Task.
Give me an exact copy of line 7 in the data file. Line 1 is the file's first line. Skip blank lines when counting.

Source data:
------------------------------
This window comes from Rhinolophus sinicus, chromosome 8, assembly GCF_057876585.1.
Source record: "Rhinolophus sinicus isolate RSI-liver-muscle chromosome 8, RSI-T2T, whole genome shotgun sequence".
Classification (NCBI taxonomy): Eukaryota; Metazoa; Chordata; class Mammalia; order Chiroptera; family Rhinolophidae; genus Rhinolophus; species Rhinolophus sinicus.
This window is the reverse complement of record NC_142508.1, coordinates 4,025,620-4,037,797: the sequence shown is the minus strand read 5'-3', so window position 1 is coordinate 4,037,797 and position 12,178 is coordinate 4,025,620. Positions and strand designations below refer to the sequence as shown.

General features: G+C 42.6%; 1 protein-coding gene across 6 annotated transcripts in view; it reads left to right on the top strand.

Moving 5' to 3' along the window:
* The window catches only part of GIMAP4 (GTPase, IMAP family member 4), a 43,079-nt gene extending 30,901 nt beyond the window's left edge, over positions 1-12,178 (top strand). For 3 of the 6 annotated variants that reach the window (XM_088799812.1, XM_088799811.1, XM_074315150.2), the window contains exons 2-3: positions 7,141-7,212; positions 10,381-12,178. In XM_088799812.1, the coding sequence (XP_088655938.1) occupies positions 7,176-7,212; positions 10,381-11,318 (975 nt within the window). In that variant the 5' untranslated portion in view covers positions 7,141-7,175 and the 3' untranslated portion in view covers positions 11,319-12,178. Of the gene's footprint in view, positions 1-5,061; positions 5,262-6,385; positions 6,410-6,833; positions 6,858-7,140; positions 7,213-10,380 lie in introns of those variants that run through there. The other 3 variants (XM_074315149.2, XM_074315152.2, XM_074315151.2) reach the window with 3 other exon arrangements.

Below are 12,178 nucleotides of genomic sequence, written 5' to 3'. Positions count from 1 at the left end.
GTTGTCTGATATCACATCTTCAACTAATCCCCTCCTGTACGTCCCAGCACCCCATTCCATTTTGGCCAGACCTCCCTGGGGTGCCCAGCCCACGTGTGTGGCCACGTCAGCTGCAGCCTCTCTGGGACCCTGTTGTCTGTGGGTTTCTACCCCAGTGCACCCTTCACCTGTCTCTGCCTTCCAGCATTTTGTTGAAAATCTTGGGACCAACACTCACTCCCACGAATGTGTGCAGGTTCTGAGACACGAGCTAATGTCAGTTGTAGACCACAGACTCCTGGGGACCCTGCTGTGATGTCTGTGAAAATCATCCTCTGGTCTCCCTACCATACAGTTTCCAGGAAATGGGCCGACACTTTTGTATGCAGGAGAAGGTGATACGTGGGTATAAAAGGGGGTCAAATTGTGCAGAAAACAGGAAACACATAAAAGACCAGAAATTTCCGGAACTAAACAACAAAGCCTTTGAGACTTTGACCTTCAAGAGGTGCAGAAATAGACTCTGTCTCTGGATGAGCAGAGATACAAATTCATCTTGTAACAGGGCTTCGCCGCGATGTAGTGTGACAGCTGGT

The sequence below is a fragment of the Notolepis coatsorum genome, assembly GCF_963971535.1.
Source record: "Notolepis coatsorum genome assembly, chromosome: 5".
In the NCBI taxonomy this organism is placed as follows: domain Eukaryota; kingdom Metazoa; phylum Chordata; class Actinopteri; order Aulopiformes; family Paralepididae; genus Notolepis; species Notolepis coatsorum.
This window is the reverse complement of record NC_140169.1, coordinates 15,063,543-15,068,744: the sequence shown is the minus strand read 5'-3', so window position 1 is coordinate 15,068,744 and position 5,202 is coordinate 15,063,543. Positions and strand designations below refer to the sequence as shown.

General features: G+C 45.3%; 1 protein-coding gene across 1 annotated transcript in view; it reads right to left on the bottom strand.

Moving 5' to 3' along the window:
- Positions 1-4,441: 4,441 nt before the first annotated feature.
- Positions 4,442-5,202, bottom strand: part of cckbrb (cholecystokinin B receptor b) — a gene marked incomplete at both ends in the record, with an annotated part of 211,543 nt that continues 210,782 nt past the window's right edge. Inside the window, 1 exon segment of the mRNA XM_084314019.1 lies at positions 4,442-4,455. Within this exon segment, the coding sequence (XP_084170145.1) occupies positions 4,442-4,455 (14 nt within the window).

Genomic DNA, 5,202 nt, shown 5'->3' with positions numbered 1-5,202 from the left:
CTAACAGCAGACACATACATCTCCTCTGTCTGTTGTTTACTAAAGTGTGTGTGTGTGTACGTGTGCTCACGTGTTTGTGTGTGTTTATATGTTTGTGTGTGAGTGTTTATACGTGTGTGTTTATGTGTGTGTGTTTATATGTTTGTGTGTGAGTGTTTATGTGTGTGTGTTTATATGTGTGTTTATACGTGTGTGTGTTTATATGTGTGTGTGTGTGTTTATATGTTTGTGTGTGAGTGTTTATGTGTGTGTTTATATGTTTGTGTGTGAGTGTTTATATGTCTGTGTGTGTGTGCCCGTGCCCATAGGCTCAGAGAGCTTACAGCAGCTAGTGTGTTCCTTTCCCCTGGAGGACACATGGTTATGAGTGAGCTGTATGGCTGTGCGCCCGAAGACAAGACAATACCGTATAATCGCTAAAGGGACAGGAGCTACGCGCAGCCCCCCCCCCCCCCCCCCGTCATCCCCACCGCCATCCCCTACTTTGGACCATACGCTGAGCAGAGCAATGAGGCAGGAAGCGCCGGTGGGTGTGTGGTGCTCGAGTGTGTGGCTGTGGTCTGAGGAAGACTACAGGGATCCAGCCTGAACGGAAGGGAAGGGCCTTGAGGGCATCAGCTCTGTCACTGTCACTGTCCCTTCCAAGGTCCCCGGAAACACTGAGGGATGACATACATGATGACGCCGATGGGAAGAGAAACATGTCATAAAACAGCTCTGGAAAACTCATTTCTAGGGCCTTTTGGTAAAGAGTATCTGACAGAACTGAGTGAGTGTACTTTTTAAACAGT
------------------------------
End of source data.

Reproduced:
* The window catches only part of GIMAP4 (GTPase, IMAP family member 4), a 43,079-nt gene extending 30,901 nt beyond the window's left edge, over positions 1-12,178 (top strand). For 3 of the 6 annotated variants that reach the window (XM_088799812.1, XM_088799811.1, XM_074315150.2), the window contains exons 2-3: positions 7,141-7,212; positions 10,381-12,178. In XM_088799812.1, the coding sequence (XP_088655938.1) occupies positions 7,176-7,212; positions 10,381-11,318 (975 nt within the window). In that variant the 5' untranslated portion in view covers positions 7,141-7,175 and the 3' untranslated portion in view covers positions 11,319-12,178. Of the gene's footprint in view, positions 1-5,061; positions 5,262-6,385; positions 6,410-6,833; positions 6,858-7,140; positions 7,213-10,380 lie in introns of those variants that run through there. The other 3 variants (XM_074315149.2, XM_074315152.2, XM_074315151.2) reach the window with 3 other exon arrangements.